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Thread: GOBOs

  1. #1
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    GOBOs

    Howdy,

    Ok so I've got no budget, I mean close to nothin. But fortunately I have fallen into what could soon be a rather lucrative gig. Until then I'd like to know what could be used as a cheap but effective GOBO. Most of what I am doing is recoding vocals. Its announcing for an infomercial. Two announcers, only one "live" (my bathroom with lots of moving blankests) room. So far the show sounds pretty good. However, no matter which way I position the two announcers I still get bleed through on the mics that is causing phase problems. So far I've been able to solve this problem with mutes and automation in PTLE. But the turn around on this show is something like two hours. I would imagine that a gobo between the two would probably solve the problem. Or at least make the phase problems less noticeable.

    Any ideas as far as cheap materials. It can't really reflect too much as that I already get plenty of "live" sound from the floor and parts of the walls.

    Thanks for any help.

    BTW i have learned a great deal in the last few months here.

  2. #2
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    The first thing that I would do is move the mic. Sounds to me as if you are centered in the room, or there is a hard side reflection.

    Bill

  3. #3
    Join Date
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    Originally posted by Shizzeraei Mattepundi:
    <STRONG>Howdy,

    Ok so I've got no budget, I mean close to nothin. But fortunately I have fallen into what could soon be a rather lucrative gig. Until then I'd like to know what could be used as a cheap but effective GOBO.</STRONG>
    You want cheap but effective? Do what I did in Samoa. We were in a converted parking garage, hard surfaces everywhere. They had a clothes rack (the cheap roll around kind) covered with costumes. So I positioned where I needed the absorption and it worked great.

    The other standard option (as long as you're not in Samoa where it never gets below 75 degrees and they've never heard of blankets!) is to pin up quilts or packing blankets on the walls. If you need them movable, just throw a quilt over a boom stand with the boom horizontal to the floor, like a standing T.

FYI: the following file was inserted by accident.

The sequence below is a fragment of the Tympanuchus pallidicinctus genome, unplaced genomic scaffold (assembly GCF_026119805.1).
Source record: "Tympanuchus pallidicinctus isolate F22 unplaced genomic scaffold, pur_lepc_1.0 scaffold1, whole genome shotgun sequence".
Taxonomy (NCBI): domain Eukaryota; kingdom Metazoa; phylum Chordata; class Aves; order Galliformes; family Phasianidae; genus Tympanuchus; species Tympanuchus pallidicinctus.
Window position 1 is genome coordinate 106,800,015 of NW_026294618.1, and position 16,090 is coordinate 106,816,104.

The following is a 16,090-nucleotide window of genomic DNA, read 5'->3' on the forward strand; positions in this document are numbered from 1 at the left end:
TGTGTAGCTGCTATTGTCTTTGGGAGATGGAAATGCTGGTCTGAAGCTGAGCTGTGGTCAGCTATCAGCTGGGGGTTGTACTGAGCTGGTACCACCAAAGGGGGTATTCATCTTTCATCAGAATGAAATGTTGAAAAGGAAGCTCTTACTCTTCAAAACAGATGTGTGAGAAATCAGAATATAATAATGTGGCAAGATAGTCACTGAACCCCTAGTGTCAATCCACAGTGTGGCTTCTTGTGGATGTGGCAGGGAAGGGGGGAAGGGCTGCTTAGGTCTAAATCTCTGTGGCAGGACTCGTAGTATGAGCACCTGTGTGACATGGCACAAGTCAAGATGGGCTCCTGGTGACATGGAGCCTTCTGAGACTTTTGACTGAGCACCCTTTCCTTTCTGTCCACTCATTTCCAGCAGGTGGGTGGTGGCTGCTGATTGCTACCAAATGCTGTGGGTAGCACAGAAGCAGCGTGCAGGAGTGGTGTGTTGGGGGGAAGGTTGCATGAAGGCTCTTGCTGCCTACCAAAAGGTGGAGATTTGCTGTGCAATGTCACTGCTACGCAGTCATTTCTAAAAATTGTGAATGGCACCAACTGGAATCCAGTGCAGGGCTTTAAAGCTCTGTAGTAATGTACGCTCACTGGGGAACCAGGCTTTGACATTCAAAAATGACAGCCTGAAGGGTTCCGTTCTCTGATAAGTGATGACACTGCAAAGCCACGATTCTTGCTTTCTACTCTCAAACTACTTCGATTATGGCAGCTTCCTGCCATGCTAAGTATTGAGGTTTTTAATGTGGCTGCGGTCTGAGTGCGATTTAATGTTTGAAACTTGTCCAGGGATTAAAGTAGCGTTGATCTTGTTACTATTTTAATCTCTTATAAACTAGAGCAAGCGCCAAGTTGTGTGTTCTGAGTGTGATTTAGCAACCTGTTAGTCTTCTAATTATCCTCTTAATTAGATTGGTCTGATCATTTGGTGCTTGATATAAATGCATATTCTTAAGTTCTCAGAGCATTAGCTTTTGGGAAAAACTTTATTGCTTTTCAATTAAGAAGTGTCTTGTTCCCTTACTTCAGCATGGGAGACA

You did say cheap, not pretty, right?
    Lynn Fuston
    3D Audio

    Making beautiful music SEEM easy since 1979.

  4. #4
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    You say phasing problems. What specifically are you experiencing?

    Typically the problem with doing two mic setups is early reflections, in my experience. Can you separate them more? Short of that move them really close together, like two sides of a figure 8 mic, and then baffle them tightly. Make sure each is standing in the null of the other's mic, like behind a cardioid if you're using two of those.

    In a small room where separation is not a possibility, then just make the leakage that you are picking up is "good leakage" not bad.
    Lynn Fuston
    3D Audio

    Making beautiful music SEEM easy since 1979.

  5. #5
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    Well I'm experiencing a "wind tunnel" type sound which I am assuming is due to phase problems between the two mics. Wind tunnel as in a little swirlly sounding and a loss of punch. When I mute the bleed on the other track it sounds solid. I like the clothes idea bit. However, I am in a very small space. So the thinner the better. I've considered plywood? What do ya think. The walls are covered with moving blankets of varing thicknesses there is a section close to the bottom of one of the walls that is not coverd. Oh, and then there is a bath tub on the other side of one of the blankets. Still not sure how that affects things.

    Side note: How would filling the bath tub affect the overall sound?

  6. #6
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    Side note: How would filling the bath tub affect the overall sound?[/QB]
    you like a nice, wet sound?

    Drywall works well as a sound block, and some absorbtion on it (like, toss a blanket over it). Just stand up a chunk between the mics. Now -that's- cheap!

    I think that the real answer is to re-evaluate where you are recording and why. Why are they in the bathroom? Just to make it feel like they are in a booth somewhere? Could you stick them in the main room with you?

    Bill

    Bill

  7. #7
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    Unfortunatly, I can't have them in the main room with me due in large part to the outragously loud computer.
    Also, I have a larger room but it is farther away from my computer room and a little nervous about getting real long cables.
    On that note how long is two long.
    Moving the computer in not an option (talk to the wife). I feel that the overall sound in the bathroom is pretty nice with the blankets and such. Controling the reflective sounds of say, the living room would require more absorbtive materials then I currently have. Although I might give it a shot.

  8. #8
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    Put the computer in the bathroom.

    Bill

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